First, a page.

I feel stuck between two philosophies, trying to find the balance and the nuance. One tells me that you can’t wait for things to happen or to stumble across meaning, adventure, joy, etc. It’s best summed up in this quote. The other tells me that fighting for things to be different than they are is a form of aggression and control. I run through different scenarios in my life wondering how each philosophy plays out, reflecting on which I chose in various moments, and wondering what most aligns with how I want to live. I both don’t want to be an aggressor and I want to be brave in creating a life with rich connections, inspiring moments, true vulnerability, etc. Perhaps there’s a way to do both? To try to make things happen and, when they don’t, know when to let go? It’s that latter piece that I will forever bang my head against it seems. I want to believe in second (third, fourth, fifth…) chances, reunions, working through things, growing together. Of course, I can believe in this with all of me but it can still not be enough inherently because it takes two.
There’s another element of this that recently has cropped up: time. There are so many windows in life, where circumstances are just right for a period of time for something to happen. I try to keep my windows broad, thinking it allows more to happen, but perhaps it just burns me out. I wish I had a way to turn that window of opportunity on/off to align with others better. Does that make me an aggressor? Hah. Sigh.
I’ve been in the process over the last decade of seeking out healing in a very specific area of my life that involves others. I’ve had friends tell me I’ve tried everything and to feel good about moving on from those that caused harm. At the same time, I’ve been reflecting on how asking for healing on my own arbitrary timeline isn’t fair and how one can truly try everything but, if it’s the wrong time, it won’t matter. What do you do in those cases when the window isn’t there? I’m reminded of a line an old soccer coach said to me once when I was baffled by how little my teammates tried, “You can’t make people care no matter what you do.” Ironically, my job today is basically centered around getting people to care across products/roles/teams/companies, to act, and to work together.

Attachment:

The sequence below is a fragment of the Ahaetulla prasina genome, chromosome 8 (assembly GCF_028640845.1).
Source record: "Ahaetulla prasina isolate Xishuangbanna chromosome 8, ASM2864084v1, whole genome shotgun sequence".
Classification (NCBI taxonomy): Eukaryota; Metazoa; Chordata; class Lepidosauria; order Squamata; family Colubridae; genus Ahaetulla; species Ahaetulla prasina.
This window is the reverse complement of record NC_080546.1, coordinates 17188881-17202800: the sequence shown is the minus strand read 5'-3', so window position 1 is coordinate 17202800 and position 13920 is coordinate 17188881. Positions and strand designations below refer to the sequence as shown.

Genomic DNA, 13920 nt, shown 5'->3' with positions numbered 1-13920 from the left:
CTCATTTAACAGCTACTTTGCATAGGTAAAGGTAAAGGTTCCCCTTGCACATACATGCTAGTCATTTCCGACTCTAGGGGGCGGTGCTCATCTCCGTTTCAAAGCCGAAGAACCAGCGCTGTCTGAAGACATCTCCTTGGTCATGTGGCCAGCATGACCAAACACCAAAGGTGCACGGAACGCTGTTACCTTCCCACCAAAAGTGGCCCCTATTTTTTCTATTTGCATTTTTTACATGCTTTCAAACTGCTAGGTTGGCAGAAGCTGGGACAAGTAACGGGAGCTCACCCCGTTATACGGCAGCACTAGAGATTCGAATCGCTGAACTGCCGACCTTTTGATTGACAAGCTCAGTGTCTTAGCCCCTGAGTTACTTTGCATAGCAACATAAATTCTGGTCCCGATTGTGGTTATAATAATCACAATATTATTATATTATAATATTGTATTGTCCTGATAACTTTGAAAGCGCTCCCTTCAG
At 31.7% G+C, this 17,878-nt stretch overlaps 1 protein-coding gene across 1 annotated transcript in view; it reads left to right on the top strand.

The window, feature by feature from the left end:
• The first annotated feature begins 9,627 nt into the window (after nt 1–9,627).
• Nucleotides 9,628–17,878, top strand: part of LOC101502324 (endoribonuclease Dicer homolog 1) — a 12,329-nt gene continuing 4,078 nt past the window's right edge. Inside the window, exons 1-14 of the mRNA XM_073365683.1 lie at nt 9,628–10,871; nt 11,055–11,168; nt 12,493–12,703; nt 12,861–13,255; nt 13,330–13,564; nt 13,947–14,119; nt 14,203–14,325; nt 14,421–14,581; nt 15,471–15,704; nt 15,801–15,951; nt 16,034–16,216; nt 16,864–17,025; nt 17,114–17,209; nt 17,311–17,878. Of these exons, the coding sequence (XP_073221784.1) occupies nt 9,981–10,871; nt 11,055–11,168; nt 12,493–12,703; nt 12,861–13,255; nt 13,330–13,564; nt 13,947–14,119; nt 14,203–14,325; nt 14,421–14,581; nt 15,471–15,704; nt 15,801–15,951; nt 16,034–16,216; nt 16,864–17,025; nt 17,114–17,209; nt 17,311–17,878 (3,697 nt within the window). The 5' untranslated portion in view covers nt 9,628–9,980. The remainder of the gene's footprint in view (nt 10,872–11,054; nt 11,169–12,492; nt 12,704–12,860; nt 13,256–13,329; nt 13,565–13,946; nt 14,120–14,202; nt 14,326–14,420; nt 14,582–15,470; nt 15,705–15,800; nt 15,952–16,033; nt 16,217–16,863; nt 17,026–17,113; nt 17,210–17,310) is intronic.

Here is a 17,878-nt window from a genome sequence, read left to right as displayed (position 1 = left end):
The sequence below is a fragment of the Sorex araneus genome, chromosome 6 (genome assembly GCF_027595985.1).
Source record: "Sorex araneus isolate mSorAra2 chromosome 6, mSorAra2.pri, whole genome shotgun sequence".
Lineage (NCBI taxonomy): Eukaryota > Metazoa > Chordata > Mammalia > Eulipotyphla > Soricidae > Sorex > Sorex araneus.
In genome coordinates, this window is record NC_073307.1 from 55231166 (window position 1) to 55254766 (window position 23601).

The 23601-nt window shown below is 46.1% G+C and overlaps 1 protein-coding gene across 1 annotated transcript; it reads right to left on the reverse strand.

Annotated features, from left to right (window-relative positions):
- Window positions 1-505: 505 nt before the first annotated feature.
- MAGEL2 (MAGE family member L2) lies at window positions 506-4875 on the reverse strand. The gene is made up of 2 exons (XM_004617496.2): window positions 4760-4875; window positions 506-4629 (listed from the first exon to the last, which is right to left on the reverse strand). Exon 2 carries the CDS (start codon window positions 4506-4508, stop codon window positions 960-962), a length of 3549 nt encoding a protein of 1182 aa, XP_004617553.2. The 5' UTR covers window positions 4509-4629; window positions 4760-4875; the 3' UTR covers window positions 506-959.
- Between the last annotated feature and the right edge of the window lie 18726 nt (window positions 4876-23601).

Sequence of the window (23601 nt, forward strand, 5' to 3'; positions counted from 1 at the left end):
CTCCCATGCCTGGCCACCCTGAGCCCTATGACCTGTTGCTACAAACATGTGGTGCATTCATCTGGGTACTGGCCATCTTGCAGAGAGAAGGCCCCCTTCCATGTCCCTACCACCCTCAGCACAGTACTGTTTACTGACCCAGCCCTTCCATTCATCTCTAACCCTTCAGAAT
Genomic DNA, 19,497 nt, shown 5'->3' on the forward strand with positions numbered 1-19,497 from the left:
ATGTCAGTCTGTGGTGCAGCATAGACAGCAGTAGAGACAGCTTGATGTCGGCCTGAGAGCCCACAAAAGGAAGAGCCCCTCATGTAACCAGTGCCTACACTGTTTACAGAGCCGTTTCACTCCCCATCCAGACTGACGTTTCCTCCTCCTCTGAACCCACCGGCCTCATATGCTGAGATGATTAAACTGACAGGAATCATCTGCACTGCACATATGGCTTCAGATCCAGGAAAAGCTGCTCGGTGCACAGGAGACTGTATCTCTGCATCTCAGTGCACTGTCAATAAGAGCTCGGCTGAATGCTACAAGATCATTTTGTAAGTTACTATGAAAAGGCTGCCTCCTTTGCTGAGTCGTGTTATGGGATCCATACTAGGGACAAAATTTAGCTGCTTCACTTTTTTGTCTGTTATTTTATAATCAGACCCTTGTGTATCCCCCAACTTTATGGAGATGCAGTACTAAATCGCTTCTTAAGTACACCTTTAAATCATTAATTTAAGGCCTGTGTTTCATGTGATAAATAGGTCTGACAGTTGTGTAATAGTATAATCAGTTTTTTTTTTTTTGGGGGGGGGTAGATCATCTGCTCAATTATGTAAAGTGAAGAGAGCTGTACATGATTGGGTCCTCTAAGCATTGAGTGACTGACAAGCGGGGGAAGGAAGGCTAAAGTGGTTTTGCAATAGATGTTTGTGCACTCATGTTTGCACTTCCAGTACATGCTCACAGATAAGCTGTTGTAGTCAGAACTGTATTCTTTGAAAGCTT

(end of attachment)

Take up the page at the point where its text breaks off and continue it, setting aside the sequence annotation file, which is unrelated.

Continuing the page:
Finding a way forward is a dance of timing and action. If you’re missing one, the momentum is lost and pain might actually intensify. One side is left baffled by there not being space to process and the other can’t even conceptualize what’s being said because it simply might not be the right time. Perhaps healing is more dependent on timing than I might realize and I have become an aggressor in trying to bring others into it when they weren’t ready. Perhaps part of giving folks a chance to recognize something is more about planting a seed and seeing what happens.
Can you think of a time when you were told something you weren’t yet ready to hear? A therapist in high school outed me to myself when I was 16 and I promptly both shut it down and later recounted it to two friends almost laughing. Can you believe she thinks I’m gay? Wild. She was 100% right and I 100% could not hear it at the time for a variety of reasons. Something in me just could not go there and I can go back to that moment so easily, feeling all the same things.
Certain truths can be hard to hear, even if they are also important, life giving, and carry with them opportunities for vast healing. Having been unable to live out different truths related to surrogacy and my queerness for so long, I have a strange relationship with wanting to pursue it all costs, forgetting that others don’t have the same desire or relationship with hard truths. Rather than recognizing our shared humanness in how hard it is to face certain things, I wonder how much I’ve just pushed ahead, unable to wait any longer. Life feels too short.
Time can be a tool though. It reminds me of how in soccer you’re taught to use the sideline as a second defender when a forward is attacking. If you can use that boundary line to your advantage you just might be able to force a pass or a misstep compared to if you positioned yourself so that the forward has more space to roam. Time feels like that a bit. It’s an element we all live with and experience differently yet it also plays a role in all of our interactions, including with healing. I continually feel that sideline is there, whereas others might completely forget. I recognize this is obvious but I’m noting it as a needed reminder for myself.
I was listening to an episode of Esther Perel’s podcast recently where she talked about the degrees of truth in the context of someone’s family not knowing they were gay: